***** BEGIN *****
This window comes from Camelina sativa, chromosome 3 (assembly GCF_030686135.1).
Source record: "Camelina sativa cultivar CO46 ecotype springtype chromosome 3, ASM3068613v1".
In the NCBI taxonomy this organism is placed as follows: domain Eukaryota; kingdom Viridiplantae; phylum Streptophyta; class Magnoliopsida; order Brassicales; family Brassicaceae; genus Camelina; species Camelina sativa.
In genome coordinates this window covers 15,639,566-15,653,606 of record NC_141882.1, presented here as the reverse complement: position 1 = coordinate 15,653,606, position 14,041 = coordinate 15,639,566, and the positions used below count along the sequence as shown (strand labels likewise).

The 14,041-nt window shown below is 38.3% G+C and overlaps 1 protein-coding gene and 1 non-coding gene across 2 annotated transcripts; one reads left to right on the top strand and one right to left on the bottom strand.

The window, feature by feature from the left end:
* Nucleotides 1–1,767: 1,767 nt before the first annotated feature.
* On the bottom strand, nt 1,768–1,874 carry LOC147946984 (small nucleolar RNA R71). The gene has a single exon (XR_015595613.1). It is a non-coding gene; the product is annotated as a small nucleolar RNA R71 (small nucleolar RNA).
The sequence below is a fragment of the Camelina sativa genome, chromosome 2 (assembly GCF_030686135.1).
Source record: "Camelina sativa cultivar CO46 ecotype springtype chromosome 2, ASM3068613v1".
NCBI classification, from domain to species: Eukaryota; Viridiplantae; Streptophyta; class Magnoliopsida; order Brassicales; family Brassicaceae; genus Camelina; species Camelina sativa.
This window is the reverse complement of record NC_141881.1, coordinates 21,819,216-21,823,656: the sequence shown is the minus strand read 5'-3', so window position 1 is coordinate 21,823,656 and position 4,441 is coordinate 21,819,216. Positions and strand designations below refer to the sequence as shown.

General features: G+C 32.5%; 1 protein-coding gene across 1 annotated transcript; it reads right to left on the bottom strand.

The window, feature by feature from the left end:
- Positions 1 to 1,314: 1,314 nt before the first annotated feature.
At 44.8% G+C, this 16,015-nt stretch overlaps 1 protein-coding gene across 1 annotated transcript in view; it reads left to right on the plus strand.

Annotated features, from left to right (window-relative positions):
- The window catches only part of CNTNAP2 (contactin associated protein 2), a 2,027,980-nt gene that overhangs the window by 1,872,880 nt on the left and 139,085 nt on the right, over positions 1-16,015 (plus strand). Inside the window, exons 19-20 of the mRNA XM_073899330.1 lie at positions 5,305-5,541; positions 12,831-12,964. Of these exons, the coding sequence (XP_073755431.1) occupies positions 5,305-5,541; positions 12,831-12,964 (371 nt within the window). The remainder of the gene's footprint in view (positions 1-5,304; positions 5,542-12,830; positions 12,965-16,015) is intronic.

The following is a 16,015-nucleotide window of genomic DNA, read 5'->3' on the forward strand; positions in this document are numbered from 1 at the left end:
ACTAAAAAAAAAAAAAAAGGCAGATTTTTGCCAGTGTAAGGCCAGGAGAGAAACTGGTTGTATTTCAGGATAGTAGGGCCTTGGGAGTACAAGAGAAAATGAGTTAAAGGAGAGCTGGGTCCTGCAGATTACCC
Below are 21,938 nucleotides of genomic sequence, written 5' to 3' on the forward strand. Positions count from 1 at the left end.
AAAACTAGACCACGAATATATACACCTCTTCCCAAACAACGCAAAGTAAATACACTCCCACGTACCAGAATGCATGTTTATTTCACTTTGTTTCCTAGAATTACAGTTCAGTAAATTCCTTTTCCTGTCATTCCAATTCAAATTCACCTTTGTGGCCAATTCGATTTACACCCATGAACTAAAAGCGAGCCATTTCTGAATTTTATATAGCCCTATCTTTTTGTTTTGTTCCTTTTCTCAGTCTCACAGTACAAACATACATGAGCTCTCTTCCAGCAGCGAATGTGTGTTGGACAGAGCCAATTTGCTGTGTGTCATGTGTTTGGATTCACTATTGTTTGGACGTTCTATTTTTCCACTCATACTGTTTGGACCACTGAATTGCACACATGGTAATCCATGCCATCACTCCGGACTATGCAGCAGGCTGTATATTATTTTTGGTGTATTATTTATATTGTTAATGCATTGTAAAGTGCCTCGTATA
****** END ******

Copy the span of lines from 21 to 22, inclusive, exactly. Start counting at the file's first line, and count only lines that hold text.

Below are 21,938 nucleotides of genomic sequence, written 5' to 3' on the forward strand. Positions count from 1 at the left end.
AAAACTAGACCACGAATATATACACCTCTTCCCAAACAACGCAAAGTAAATACACTCCCACGTACCAGAATGCATGTTTATTTCACTTTGTTTCCTAGAATTACAGTTCAGTAAATTCCTTTTCCTGTCATTCCAATTCAAATTCACCTTTGTGGCCAATTCGATTTACACCCATGAACTAAAAGCGAGCCATTTCTGAATTTTATATAGCCCTATCTTTTTGTTTTGTTCCTTTTCTCAGTCTCACAGTACAAACATACATGAGCTCTCTTCCAGCAGCGAATGTGTGTTGGACAGAGCCAATTTGCTGTGTGTCATGTGTTTGGATTCACTATTGTTTGGACGTTCTATTTTTCCACTCATACTGTTTGGACCACTGAATTGCACACATGGTAATCCATGCCATCACTCCGGACTATGCAGCAGGCTGTATATTATTTTTGGTGTATTATTTATATTGTTAATGCATTGTAAAGTGCCTCGTATA